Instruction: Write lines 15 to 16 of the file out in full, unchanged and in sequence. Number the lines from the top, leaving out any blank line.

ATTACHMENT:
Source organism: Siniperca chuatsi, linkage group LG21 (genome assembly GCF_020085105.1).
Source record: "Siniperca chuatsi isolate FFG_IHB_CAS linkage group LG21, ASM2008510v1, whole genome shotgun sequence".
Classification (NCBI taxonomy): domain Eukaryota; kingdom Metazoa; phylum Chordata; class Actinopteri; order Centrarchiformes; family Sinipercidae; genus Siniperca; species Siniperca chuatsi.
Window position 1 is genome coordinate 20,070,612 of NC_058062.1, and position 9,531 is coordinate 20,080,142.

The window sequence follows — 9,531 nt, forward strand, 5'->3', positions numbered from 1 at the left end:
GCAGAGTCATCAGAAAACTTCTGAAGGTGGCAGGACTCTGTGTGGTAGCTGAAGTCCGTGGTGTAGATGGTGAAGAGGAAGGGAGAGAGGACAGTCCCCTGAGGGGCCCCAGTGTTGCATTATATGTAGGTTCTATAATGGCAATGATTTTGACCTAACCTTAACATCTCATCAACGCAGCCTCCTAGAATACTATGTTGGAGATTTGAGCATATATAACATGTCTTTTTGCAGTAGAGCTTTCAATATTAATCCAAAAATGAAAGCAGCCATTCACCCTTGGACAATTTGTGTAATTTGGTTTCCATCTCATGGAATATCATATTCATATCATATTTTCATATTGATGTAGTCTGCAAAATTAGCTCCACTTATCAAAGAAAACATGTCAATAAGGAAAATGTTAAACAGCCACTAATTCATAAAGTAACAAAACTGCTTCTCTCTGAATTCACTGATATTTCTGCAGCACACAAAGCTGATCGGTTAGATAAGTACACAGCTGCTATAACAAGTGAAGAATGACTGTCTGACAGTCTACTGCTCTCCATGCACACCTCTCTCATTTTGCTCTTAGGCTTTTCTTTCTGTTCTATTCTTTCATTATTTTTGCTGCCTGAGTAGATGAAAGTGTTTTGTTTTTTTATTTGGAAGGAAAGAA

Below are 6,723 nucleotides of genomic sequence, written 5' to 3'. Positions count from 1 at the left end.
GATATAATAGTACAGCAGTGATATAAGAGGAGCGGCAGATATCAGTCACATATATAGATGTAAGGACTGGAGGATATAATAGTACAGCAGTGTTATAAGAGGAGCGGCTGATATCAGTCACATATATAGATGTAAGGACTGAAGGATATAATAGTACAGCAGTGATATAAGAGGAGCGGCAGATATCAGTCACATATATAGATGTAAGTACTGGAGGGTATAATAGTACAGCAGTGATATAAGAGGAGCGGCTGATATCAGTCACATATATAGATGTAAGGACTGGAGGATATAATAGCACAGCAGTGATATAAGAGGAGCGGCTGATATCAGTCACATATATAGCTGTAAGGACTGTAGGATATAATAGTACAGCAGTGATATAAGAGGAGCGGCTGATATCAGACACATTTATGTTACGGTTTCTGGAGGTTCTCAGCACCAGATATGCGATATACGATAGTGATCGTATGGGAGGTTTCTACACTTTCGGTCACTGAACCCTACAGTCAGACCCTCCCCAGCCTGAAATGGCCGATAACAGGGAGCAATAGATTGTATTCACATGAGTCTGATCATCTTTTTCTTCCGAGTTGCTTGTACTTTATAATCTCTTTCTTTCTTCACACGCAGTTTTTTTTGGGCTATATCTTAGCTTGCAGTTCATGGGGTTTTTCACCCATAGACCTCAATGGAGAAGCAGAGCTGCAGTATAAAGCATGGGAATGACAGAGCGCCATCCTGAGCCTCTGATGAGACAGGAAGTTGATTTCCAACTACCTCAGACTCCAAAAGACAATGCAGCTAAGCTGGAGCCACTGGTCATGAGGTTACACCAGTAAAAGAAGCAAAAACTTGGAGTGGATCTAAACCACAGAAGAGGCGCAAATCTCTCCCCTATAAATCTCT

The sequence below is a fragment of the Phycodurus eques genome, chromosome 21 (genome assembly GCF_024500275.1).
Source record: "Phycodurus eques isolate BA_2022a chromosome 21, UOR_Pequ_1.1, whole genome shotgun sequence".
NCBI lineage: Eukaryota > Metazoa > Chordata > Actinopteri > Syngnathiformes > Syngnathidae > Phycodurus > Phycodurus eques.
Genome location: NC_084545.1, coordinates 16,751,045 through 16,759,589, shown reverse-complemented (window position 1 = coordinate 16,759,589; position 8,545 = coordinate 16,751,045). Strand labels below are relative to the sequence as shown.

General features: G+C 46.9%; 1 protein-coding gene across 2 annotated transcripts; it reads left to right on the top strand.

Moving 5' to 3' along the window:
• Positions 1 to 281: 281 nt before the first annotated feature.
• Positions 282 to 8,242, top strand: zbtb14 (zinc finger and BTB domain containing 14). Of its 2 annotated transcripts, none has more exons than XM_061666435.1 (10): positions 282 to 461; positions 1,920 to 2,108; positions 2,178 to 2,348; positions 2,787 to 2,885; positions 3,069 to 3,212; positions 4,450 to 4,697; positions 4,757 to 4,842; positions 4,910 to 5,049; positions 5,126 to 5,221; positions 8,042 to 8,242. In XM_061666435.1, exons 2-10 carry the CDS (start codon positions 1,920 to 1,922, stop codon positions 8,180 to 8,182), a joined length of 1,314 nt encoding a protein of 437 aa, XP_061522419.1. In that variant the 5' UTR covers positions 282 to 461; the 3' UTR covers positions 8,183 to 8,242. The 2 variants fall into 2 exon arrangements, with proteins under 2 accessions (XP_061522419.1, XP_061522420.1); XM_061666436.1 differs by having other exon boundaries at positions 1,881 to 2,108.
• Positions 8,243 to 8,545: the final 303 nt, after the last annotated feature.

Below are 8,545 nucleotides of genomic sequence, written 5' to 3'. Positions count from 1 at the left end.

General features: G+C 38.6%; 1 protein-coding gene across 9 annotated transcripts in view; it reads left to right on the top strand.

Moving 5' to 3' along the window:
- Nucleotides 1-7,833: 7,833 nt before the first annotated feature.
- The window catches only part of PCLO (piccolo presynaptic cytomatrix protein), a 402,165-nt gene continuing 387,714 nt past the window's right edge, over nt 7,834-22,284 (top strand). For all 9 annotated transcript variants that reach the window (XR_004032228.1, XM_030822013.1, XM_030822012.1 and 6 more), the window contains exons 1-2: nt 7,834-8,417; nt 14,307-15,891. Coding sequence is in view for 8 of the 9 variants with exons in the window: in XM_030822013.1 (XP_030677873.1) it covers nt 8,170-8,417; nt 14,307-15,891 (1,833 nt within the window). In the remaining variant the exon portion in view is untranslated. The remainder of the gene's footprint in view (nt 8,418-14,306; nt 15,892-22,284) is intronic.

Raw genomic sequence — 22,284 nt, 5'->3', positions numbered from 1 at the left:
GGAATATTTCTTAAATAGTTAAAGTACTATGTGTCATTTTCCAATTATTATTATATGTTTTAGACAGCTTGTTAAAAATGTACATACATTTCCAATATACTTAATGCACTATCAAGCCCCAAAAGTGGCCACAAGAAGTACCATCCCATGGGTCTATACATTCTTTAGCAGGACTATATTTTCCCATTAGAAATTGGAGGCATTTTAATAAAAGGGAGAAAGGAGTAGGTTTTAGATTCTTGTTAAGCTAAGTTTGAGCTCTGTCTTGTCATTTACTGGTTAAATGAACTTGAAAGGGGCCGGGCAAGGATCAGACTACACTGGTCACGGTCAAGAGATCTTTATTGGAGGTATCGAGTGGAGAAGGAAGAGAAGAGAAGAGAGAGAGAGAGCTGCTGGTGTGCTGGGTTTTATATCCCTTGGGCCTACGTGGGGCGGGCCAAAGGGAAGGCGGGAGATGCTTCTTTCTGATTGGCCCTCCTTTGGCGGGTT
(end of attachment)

• Positions 1 to 281: 281 nt before the first annotated feature.
• Positions 282 to 8,242, top strand: zbtb14 (zinc finger and BTB domain containing 14). Of its 2 annotated transcripts, none has more exons than XM_061666435.1 (10): positions 282 to 461; positions 1,920 to 2,108; positions 2,178 to 2,348; positions 2,787 to 2,885; positions 3,069 to 3,212; positions 4,450 to 4,697; positions 4,757 to 4,842; positions 4,910 to 5,049; positions 5,126 to 5,221; positions 8,042 to 8,242. In XM_061666435.1, exons 2-10 carry the CDS (start codon positions 1,920 to 1,922, stop codon positions 8,180 to 8,182), a joined length of 1,314 nt encoding a protein of 437 aa, XP_061522419.1. In that variant the 5' UTR covers positions 282 to 461; the 3' UTR covers positions 8,183 to 8,242. The 2 variants fall into 2 exon arrangements, with proteins under 2 accessions (XP_061522419.1, XP_061522420.1); XM_061666436.1 differs by having other exon boundaries at positions 1,881 to 2,108.